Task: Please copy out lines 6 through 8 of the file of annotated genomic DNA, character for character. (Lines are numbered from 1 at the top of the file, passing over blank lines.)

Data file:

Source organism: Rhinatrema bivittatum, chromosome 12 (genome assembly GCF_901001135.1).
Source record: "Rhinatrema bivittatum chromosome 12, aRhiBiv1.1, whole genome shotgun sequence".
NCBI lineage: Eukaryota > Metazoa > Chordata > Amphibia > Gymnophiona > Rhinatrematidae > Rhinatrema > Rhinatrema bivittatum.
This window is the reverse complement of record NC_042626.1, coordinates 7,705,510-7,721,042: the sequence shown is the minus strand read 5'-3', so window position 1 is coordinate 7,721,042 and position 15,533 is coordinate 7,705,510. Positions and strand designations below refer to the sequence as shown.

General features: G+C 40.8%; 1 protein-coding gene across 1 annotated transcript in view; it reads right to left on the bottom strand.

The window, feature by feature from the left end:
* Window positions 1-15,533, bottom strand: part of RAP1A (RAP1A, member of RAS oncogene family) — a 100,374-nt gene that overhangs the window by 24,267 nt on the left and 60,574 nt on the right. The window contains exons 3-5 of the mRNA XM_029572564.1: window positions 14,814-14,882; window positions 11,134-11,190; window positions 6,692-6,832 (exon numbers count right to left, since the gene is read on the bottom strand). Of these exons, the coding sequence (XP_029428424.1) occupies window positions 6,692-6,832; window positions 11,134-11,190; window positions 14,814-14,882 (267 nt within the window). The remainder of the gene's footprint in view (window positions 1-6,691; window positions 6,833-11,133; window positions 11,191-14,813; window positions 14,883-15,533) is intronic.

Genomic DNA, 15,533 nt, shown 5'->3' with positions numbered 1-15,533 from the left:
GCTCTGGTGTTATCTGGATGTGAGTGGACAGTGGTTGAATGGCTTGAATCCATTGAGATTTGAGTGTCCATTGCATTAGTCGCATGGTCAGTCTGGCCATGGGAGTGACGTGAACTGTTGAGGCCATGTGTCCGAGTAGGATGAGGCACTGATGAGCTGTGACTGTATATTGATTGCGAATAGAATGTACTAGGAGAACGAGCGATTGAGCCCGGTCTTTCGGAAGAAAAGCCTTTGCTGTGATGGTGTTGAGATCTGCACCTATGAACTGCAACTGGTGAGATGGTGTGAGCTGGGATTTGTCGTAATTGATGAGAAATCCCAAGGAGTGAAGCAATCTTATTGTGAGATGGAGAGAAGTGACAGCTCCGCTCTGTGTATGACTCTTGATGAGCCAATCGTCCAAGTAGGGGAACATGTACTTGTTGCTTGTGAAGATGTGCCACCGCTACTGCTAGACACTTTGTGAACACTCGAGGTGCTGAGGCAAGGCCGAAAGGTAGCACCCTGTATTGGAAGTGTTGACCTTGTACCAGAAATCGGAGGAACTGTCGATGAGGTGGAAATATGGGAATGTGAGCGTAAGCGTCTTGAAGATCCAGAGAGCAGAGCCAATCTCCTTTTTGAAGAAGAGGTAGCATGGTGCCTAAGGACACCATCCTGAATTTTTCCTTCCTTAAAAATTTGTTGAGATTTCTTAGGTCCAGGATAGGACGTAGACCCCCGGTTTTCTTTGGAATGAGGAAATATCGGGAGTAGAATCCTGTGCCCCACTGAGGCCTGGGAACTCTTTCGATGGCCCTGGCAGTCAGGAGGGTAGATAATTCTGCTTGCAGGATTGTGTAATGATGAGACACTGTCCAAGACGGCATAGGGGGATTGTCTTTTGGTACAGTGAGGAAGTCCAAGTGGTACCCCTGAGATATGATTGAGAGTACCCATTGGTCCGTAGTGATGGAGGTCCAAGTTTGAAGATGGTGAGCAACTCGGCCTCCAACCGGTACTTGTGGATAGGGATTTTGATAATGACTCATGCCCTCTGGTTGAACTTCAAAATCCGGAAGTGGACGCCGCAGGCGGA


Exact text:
The window, feature by feature from the left end:
* Window positions 1-15,533, bottom strand: part of RAP1A (RAP1A, member of RAS oncogene family) — a 100,374-nt gene that overhangs the window by 24,267 nt on the left and 60,574 nt on the right. The window contains exons 3-5 of the mRNA XM_029572564.1: window positions 14,814-14,882; window positions 11,134-11,190; window positions 6,692-6,832 (exon numbers count right to left, since the gene is read on the bottom strand). Of these exons, the coding sequence (XP_029428424.1) occupies window positions 6,692-6,832; window positions 11,134-11,190; window positions 14,814-14,882 (267 nt within the window). The remainder of the gene's footprint in view (window positions 1-6,691; window positions 6,833-11,133; window positions 11,191-14,813; window positions 14,883-15,533) is intronic.

Genomic DNA, 15,533 nt, shown 5'->3' with positions numbered 1-15,533 from the left: